There are fermentations like wine and cheese, and so many other fermentations that we eat and drink on a daily basis, that we just forget are actually fermented products. So, fermentations are many things, and it’s not just like healthy-style kimchi that tastes delicious, but also gives a certain robustness in your stomach. It’s also coffee, wine, beer.
TCM: How would you describe your food philosophy in your own words?
Rene: What we do at this restaurant is, from the get-go, have a very clear idea that we wanted to serve a sense of time and place. That was always our main idea. What does that mean? Well, if you dine here in the very north of Copenhagen, or in the very north of Europe in Scandinavia, you should be able to feel where you are in the world and what time of the year you’re in. So that has always been the determining factor for how we serve. It’s a distill of the place, of the people, of our creativity and how we choose to view all of these factors, and that gets be one meal, every night.
TCM: How is this philosophy represented in your work with fermentation?
Rene: Traditionally, coming from a cold region, fermentation used to be a pivotal part of survival. It was simply a matter of surviving and making your family survive — to do that you had to preserve food for the colder months. So it’s ingrained into our DNA, to have these types of foods and flavors. But today, of course, nobody needs to ferment to survive winter. Today you do it for the flavor aspect of it. And, what it does for us, is a way of having a kitchen shelf full of all these magic building blocks. Well, I won’t say magic, but just a kitchen shelf full of building blocks. Let’s say you have a big bag of beets and you roast them up, they taste good. But how do they taste if you put fermented roses on it? Turns out it tastes pretty amazing and makes the beets become something beyond normal. So, for us, it’s a building block that we can add to a food to finish it off.
TCM: What are some common misconceptions people have about the fermentation process, and about doing it themselves, that you’d like to clear up?
Rene: I think it’s such a novel space with food that most people probably don’t even know what it is, to tell the truth. And the ones who do know a little bit about it think it’s more about soured cabbage, like sauerkraut or something — something very hardy that you eat during winter when there’s no fresh food available. I would say, throw that idea away because there’s a new wave of fermentation coming. It’s about adding power to foods, about freshness, and… how do you say it, it’s Danish. Well, I can’t really explain the word in English, but it’s about complexity. Maybe it’s about complexity, you know? It’s definitely not a simple thing, that it adds complexity. Maybe that’s the right word.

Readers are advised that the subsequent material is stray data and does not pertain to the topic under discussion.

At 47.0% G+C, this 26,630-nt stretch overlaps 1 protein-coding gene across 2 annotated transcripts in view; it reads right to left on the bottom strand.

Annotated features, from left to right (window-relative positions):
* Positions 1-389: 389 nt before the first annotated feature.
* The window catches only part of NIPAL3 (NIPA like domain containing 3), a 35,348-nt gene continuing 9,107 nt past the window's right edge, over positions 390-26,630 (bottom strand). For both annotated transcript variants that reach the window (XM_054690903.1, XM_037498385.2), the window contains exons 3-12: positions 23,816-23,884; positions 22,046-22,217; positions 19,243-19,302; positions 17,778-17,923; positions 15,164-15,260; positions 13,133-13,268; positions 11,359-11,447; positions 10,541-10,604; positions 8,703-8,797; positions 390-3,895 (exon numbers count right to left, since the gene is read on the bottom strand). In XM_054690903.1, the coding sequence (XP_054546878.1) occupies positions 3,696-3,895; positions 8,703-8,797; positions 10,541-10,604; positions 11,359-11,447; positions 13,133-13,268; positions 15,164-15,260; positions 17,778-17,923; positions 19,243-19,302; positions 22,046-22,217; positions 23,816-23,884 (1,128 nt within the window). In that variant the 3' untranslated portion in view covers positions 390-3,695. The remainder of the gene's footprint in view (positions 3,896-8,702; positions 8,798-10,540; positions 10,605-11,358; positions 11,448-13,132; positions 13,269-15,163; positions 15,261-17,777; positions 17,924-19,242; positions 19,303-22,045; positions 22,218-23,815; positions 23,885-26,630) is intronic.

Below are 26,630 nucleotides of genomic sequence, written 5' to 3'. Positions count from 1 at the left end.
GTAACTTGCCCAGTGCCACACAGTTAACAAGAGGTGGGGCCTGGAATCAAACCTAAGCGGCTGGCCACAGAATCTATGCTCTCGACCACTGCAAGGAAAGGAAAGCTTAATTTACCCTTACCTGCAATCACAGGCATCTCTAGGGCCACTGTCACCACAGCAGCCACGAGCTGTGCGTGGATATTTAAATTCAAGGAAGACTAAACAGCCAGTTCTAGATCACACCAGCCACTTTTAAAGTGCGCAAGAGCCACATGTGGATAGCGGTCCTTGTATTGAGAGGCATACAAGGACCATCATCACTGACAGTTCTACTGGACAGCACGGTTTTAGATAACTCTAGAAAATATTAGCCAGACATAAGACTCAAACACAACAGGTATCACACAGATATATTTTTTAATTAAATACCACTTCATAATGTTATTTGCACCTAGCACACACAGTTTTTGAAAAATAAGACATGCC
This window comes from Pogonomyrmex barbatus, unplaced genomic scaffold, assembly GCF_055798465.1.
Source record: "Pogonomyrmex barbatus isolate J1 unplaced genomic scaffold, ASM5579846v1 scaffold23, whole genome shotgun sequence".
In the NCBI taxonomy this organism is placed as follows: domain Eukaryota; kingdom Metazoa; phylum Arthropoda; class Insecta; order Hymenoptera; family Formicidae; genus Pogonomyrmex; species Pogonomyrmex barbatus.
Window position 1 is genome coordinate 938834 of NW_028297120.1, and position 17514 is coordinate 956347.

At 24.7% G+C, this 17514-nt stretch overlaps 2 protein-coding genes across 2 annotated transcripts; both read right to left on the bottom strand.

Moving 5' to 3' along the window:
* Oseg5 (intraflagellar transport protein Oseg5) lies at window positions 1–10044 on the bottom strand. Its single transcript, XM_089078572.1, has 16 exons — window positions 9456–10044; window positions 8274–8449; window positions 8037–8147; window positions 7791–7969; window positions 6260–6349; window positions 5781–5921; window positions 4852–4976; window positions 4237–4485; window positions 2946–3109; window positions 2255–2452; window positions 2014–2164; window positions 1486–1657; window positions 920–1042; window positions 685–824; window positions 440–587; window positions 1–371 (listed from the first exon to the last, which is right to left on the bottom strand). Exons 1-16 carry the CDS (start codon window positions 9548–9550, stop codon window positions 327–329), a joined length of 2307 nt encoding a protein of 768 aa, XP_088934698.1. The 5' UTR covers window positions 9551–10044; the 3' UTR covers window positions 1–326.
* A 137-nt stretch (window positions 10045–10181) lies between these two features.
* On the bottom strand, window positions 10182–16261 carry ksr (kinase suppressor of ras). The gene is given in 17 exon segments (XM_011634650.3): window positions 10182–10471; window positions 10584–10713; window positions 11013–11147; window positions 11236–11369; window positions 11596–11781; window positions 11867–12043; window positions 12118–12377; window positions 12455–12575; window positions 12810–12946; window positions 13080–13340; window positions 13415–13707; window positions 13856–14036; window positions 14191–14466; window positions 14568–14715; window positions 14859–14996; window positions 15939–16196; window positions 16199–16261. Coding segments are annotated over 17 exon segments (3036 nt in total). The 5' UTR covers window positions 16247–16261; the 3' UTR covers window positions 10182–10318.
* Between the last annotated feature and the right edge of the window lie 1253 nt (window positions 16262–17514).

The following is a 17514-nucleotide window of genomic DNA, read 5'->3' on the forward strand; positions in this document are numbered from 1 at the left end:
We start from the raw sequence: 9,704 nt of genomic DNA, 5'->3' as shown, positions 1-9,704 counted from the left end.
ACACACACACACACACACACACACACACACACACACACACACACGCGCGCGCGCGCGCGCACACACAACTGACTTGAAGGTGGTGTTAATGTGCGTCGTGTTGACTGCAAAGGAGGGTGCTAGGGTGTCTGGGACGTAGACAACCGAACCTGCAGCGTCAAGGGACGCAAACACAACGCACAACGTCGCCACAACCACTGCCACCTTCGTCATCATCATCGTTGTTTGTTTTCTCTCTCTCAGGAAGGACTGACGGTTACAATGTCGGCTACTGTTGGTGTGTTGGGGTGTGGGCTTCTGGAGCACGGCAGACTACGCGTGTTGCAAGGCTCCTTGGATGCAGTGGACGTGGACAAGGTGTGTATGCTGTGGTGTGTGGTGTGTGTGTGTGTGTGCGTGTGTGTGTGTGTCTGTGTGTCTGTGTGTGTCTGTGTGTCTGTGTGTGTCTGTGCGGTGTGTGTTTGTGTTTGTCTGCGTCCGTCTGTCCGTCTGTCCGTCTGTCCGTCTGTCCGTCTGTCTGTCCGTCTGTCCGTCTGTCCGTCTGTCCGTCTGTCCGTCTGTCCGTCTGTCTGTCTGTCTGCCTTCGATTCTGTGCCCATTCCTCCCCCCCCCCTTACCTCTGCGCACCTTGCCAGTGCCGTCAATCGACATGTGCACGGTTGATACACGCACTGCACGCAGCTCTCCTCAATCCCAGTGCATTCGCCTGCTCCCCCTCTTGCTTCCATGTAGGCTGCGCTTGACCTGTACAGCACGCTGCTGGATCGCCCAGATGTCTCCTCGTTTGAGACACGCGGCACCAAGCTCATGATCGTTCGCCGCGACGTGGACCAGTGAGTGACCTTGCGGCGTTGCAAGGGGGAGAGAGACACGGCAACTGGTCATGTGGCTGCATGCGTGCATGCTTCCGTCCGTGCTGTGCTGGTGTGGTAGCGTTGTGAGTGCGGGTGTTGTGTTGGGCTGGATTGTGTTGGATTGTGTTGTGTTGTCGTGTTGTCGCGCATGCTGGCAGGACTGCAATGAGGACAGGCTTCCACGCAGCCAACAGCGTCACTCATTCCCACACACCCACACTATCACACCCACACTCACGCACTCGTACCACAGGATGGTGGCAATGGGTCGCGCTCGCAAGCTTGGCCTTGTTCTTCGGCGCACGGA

TCM: What would you say is the best recipe to begin with in the book?
Rene: The easiest ferment in my book is probably the lactic fermentation. They’re the ones that demand minimal ingredients. For instance, it’s apple season. Anyone can weigh out a kilo of apples and twenty grams of salt, mix it together in an airtight container, wait some days in room temperature and see the magic happen. And, there’s truly some magic that happens.
Once you have your fermentation ready, what can you use it for? That’s what I would say is probably the more difficult part, actually. It’s for people to open themselves up and see the opportunities. The fermented apple juice becomes part of the whole, and it’s still fruity — it has a savoriness to it that’s very unlike apples. It’s more than what an apple could be.
You can add that and have it as a vinaigrette. If you have liquid, pour oil into it and a little bit of lemon juice. It’s a fantastic vinaigrette. You can also add that into soups and sauces for stringency and a certain level of robustness. The taste is amazing. Particularly with roasted meats as a side garnish. I love that — a steak with a paste of lactic acid apples. I like to give the right balance, power and tartness.
I would say a lactic acid fermentation is a good way to start. But one of the most delicious ones in the book, which does take a little more time, is the roasted chicken wing garam. And I believe that anyone who makes it, whether you’re in a professional kitchen or a home kitchen, you will be hard pressed not to put it on almost anything — except your yogurt in the morning.
TCM: What are some of your favorite ingredients to work with lately?
Rene: Right now, mushrooms. Mushrooms are a superfood to us in the kitchen. And I don’t mean superfood as in goji berries — I mean it as a superfood for flavor, texture and diversity of cooking options. The mushrooms we have right now, when they come in, we’ve almost pickled 100 kilos. To me, it’s one of the magics of the wilderness, this symbiosis between what’s on the ground, the trees, the roots and the fruit of all this are mushrooms. They can range in flavor from tasting spicy-like to sweet and honey. It is a thing I think people should be eating much more of because it’s so delicious. Now button mushrooms from the local supermarket won’t necessarily have the same intensity, but still, if you roast them up, if you barbecue them and put a little of the chicken wing garam on, then it can be a steak. That can be a steak for the evening.
TCM: What is the strangest thing you’ve fermented?